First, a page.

Perceptions of CSR in Singapore
This paper reports the findings of a questionnaire survey that elicits the perceptions of Singapore adults of corporate social responsibility (CSR) practices in Singapore. The questionnaire design also endorses the relevance of a CSR framework, which combines research constructs derived from Carroll’s (1991) pyramid of corporate social responsibility—economic, legal, ethical, philanthropic—and Lawrence and Weber’s (2008, 48–49) principles of charity and stewardship. There is corroboration for a more CSR-oriented culture in Singapore judging from the consensus that being socially responsive can yield benefits such as better public image/reputation, increased brand image, increased community support, and improved employee morale. The survey also reveals some effects due to respondent demographics; for example, males rather than females place more emphasis on economic performance, and Christians rather than Buddhists and Taoists perceive more benefits such as increased brand image, increased customer loyalty, and better employee morale.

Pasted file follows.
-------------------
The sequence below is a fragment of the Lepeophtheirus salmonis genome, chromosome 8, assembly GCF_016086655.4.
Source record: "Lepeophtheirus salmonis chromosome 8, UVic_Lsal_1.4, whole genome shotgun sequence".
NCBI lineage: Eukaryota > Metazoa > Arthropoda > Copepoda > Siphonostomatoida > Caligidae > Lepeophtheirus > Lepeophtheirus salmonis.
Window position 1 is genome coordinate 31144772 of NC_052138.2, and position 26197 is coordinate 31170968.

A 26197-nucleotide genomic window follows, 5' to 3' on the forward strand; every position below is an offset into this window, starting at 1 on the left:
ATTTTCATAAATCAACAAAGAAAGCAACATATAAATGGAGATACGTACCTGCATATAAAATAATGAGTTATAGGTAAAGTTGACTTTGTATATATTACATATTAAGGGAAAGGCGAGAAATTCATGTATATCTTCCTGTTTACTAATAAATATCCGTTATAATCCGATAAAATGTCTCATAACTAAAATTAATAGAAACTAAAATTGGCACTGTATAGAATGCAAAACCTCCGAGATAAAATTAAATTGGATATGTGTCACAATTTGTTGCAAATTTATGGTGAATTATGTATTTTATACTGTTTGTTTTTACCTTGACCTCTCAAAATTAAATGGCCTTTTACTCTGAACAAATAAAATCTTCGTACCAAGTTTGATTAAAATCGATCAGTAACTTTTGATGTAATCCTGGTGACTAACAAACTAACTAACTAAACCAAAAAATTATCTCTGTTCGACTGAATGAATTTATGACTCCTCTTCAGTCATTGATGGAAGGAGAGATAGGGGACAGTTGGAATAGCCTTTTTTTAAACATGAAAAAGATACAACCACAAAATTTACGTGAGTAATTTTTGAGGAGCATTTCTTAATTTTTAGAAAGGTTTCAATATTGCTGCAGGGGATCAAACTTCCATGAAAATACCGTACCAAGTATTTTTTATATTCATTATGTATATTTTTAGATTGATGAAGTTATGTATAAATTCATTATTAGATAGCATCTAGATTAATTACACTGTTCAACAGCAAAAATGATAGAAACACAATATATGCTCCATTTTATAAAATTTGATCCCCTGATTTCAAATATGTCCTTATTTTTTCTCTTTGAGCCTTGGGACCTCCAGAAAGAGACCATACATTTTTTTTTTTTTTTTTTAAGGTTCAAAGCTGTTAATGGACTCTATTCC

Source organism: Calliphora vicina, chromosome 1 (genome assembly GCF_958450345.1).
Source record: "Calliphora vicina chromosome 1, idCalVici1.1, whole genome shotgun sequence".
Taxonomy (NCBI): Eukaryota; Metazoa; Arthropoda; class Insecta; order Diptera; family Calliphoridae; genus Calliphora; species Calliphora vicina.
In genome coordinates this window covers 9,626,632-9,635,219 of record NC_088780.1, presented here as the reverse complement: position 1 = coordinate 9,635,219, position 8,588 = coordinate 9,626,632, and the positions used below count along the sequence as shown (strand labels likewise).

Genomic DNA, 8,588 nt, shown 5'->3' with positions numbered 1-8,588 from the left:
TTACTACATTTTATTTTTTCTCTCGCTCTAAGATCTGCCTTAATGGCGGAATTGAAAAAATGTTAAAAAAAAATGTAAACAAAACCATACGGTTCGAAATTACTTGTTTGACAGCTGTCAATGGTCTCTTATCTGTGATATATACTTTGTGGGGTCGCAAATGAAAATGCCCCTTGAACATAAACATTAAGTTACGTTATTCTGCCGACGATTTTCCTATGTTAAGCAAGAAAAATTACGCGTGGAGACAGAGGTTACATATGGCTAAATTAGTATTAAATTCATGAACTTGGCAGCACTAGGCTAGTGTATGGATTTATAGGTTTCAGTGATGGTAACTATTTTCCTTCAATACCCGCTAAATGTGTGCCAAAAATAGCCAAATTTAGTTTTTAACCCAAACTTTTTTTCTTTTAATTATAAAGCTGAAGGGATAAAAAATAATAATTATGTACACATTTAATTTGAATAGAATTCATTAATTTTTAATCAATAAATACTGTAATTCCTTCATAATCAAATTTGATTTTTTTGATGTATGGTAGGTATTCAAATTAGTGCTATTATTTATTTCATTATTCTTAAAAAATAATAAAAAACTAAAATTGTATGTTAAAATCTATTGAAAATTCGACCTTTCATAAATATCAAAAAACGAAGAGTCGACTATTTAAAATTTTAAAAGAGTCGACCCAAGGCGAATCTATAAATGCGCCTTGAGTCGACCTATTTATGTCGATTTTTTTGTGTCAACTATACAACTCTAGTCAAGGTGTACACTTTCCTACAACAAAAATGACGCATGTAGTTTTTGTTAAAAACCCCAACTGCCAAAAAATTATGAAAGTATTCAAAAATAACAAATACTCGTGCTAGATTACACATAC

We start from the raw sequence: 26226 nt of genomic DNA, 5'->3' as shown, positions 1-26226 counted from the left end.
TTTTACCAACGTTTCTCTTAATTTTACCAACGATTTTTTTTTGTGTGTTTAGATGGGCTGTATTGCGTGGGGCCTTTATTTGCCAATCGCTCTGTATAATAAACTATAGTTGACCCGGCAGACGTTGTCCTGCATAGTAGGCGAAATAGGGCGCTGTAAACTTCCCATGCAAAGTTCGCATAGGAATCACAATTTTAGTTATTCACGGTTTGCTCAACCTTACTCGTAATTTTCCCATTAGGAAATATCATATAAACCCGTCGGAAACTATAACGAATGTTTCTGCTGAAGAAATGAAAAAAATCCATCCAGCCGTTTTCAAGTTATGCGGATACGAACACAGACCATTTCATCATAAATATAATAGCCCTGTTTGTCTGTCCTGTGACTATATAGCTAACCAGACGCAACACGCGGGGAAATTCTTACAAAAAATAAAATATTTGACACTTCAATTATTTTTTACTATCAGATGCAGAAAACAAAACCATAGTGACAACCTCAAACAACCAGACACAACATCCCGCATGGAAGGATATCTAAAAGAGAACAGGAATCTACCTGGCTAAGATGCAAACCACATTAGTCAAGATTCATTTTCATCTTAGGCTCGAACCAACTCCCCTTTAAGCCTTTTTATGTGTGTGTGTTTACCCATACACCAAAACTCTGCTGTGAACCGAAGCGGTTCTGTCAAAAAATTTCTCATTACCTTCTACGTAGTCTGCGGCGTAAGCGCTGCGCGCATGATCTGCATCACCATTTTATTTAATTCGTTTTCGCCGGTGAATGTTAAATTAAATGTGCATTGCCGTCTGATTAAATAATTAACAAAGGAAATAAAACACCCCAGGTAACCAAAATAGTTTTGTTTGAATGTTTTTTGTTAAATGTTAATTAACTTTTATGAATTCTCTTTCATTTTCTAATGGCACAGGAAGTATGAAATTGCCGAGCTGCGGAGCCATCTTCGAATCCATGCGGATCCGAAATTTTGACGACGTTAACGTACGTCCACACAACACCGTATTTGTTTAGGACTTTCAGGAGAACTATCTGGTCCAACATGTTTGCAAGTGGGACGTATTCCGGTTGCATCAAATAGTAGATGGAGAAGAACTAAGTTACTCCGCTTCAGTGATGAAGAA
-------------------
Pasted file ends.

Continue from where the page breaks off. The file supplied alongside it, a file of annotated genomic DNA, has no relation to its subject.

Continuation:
Business Law, Public Responsibility, and Ethics | Human Resources Management
Strategy and Organisation
Journal of Asian Business
TAN, Gilbert and KOMARAN, Rajah Vellan.
Perceptions of CSR in Singapore. (2007). Journal of Asian Business. 23, (2), 1-14. Research Collection Lee Kong Chian School Of Business.
Available at: http://ink.library.smu.edu.sg/lkcsb_research/1817